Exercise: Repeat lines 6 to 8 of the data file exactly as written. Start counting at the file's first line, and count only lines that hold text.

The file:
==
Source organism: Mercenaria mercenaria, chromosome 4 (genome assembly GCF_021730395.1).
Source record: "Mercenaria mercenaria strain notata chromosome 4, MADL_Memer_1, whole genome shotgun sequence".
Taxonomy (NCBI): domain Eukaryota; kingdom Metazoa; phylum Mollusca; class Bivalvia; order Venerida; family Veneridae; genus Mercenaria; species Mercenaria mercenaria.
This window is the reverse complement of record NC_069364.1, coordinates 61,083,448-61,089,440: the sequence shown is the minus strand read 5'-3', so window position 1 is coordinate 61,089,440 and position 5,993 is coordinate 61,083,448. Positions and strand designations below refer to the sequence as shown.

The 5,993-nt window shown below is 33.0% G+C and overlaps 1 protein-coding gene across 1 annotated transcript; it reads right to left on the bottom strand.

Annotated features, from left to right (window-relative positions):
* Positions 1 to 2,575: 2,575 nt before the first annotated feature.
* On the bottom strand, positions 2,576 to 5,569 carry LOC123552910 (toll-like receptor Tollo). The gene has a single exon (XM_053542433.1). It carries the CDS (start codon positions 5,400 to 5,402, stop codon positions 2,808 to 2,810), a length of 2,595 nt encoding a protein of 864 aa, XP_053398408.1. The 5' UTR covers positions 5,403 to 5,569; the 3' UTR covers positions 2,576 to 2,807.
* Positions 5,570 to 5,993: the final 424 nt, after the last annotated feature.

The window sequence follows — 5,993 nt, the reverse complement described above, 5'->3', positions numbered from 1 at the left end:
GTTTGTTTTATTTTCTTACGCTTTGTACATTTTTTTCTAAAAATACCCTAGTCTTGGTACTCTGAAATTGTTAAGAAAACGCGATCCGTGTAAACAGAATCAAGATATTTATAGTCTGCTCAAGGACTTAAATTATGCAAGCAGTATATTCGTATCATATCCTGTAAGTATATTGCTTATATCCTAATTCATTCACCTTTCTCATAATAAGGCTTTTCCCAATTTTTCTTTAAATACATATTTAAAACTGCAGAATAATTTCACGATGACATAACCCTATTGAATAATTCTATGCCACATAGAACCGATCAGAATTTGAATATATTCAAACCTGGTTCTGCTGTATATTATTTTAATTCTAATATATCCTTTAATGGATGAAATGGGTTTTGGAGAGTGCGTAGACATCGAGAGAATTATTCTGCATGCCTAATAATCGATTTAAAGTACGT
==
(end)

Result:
Annotated features, from left to right (window-relative positions):
* Positions 1 to 2,575: 2,575 nt before the first annotated feature.
* On the bottom strand, positions 2,576 to 5,569 carry LOC123552910 (toll-like receptor Tollo). The gene has a single exon (XM_053542433.1). It carries the CDS (start codon positions 5,400 to 5,402, stop codon positions 2,808 to 2,810), a length of 2,595 nt encoding a protein of 864 aa, XP_053398408.1. The 5' UTR covers positions 5,403 to 5,569; the 3' UTR covers positions 2,576 to 2,807.